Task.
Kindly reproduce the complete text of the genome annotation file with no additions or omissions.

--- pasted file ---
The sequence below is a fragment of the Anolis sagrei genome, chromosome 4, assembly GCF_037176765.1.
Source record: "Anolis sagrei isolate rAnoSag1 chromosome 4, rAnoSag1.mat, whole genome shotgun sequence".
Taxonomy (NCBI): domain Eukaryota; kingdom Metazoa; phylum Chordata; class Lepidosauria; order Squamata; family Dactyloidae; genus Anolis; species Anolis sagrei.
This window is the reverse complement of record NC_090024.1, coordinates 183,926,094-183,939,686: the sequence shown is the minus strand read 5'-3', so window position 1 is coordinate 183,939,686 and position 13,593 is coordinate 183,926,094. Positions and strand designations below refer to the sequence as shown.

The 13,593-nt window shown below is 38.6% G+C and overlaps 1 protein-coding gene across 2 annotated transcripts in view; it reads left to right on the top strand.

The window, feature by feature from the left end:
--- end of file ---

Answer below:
The sequence below is a fragment of the Anolis sagrei genome, chromosome 4, assembly GCF_037176765.1.
Source record: "Anolis sagrei isolate rAnoSag1 chromosome 4, rAnoSag1.mat, whole genome shotgun sequence".
Taxonomy (NCBI): domain Eukaryota; kingdom Metazoa; phylum Chordata; class Lepidosauria; order Squamata; family Dactyloidae; genus Anolis; species Anolis sagrei.
This window is the reverse complement of record NC_090024.1, coordinates 183,926,094-183,939,686: the sequence shown is the minus strand read 5'-3', so window position 1 is coordinate 183,939,686 and position 13,593 is coordinate 183,926,094. Positions and strand designations below refer to the sequence as shown.

The 13,593-nt window shown below is 38.6% G+C and overlaps 1 protein-coding gene across 2 annotated transcripts in view; it reads left to right on the top strand.

The window, feature by feature from the left end: